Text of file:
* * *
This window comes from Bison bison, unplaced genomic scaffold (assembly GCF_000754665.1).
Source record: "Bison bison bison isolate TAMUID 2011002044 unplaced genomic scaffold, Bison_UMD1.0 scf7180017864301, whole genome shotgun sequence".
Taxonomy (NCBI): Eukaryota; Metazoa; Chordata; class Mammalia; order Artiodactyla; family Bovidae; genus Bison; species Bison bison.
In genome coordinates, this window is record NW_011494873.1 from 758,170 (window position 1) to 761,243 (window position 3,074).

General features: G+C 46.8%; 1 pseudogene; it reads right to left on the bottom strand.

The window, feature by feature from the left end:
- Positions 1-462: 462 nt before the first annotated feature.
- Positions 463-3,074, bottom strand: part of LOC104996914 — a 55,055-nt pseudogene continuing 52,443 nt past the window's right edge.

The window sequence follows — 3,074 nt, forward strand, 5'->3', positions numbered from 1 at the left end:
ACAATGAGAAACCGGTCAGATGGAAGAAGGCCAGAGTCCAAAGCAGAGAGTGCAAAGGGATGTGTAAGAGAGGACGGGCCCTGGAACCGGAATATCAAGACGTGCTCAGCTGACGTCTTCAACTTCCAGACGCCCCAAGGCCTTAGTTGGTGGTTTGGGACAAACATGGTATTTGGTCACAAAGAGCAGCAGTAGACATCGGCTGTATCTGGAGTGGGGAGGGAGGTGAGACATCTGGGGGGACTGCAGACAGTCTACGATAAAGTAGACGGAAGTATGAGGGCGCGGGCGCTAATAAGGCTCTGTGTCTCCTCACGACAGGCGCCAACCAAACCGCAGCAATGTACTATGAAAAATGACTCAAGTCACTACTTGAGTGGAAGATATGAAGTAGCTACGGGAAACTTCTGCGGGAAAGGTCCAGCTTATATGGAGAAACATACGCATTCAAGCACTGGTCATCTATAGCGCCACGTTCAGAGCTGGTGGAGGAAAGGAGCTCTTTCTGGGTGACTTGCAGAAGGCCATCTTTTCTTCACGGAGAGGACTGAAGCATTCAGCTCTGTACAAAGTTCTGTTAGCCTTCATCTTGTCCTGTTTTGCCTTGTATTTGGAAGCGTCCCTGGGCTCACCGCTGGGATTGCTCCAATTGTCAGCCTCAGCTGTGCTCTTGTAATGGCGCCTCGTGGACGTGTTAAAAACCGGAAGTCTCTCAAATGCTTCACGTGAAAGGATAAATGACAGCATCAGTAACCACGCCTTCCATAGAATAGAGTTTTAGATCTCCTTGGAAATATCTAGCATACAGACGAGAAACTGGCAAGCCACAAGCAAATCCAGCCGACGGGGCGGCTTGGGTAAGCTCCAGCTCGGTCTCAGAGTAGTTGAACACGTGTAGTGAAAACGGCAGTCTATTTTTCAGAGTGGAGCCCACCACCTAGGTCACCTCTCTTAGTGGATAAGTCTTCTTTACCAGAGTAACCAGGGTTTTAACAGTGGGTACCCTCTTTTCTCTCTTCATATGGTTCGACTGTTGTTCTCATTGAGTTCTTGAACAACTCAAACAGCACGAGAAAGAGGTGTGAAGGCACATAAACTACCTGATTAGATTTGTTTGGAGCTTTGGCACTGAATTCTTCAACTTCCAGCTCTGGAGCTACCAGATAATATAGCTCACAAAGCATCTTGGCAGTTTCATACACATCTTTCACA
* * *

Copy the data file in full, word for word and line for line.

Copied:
This window comes from Bison bison, unplaced genomic scaffold (assembly GCF_000754665.1).
Source record: "Bison bison bison isolate TAMUID 2011002044 unplaced genomic scaffold, Bison_UMD1.0 scf7180017864301, whole genome shotgun sequence".
Taxonomy (NCBI): Eukaryota; Metazoa; Chordata; class Mammalia; order Artiodactyla; family Bovidae; genus Bison; species Bison bison.
In genome coordinates, this window is record NW_011494873.1 from 758,170 (window position 1) to 761,243 (window position 3,074).

General features: G+C 46.8%; 1 pseudogene; it reads right to left on the bottom strand.

The window, feature by feature from the left end:
- Positions 1-462: 462 nt before the first annotated feature.
- Positions 463-3,074, bottom strand: part of LOC104996914 — a 55,055-nt pseudogene continuing 52,443 nt past the window's right edge.

The window sequence follows — 3,074 nt, forward strand, 5'->3', positions numbered from 1 at the left end:
ACAATGAGAAACCGGTCAGATGGAAGAAGGCCAGAGTCCAAAGCAGAGAGTGCAAAGGGATGTGTAAGAGAGGACGGGCCCTGGAACCGGAATATCAAGACGTGCTCAGCTGACGTCTTCAACTTCCAGACGCCCCAAGGCCTTAGTTGGTGGTTTGGGACAAACATGGTATTTGGTCACAAAGAGCAGCAGTAGACATCGGCTGTATCTGGAGTGGGGAGGGAGGTGAGACATCTGGGGGGACTGCAGACAGTCTACGATAAAGTAGACGGAAGTATGAGGGCGCGGGCGCTAATAAGGCTCTGTGTCTCCTCACGACAGGCGCCAACCAAACCGCAGCAATGTACTATGAAAAATGACTCAAGTCACTACTTGAGTGGAAGATATGAAGTAGCTACGGGAAACTTCTGCGGGAAAGGTCCAGCTTATATGGAGAAACATACGCATTCAAGCACTGGTCATCTATAGCGCCACGTTCAGAGCTGGTGGAGGAAAGGAGCTCTTTCTGGGTGACTTGCAGAAGGCCATCTTTTCTTCACGGAGAGGACTGAAGCATTCAGCTCTGTACAAAGTTCTGTTAGCCTTCATCTTGTCCTGTTTTGCCTTGTATTTGGAAGCGTCCCTGGGCTCACCGCTGGGATTGCTCCAATTGTCAGCCTCAGCTGTGCTCTTGTAATGGCGCCTCGTGGACGTGTTAAAAACCGGAAGTCTCTCAAATGCTTCACGTGAAAGGATAAATGACAGCATCAGTAACCACGCCTTCCATAGAATAGAGTTTTAGATCTCCTTGGAAATATCTAGCATACAGACGAGAAACTGGCAAGCCACAAGCAAATCCAGCCGACGGGGCGGCTTGGGTAAGCTCCAGCTCGGTCTCAGAGTAGTTGAACACGTGTAGTGAAAACGGCAGTCTATTTTTCAGAGTGGAGCCCACCACCTAGGTCACCTCTCTTAGTGGATAAGTCTTCTTTACCAGAGTAACCAGGGTTTTAACAGTGGGTACCCTCTTTTCTCTCTTCATATGGTTCGACTGTTGTTCTCATTGAGTTCTTGAACAACTCAAACAGCACGAGAAAGAGGTGTGAAGGCACATAAACTACCTGATTAGATTTGTTTGGAGCTTTGGCACTGAATTCTTCAACTTCCAGCTCTGGAGCTACCAGATAATATAGCTCACAAAGCATCTTGGCAGTTTCATACACATCTTTCACA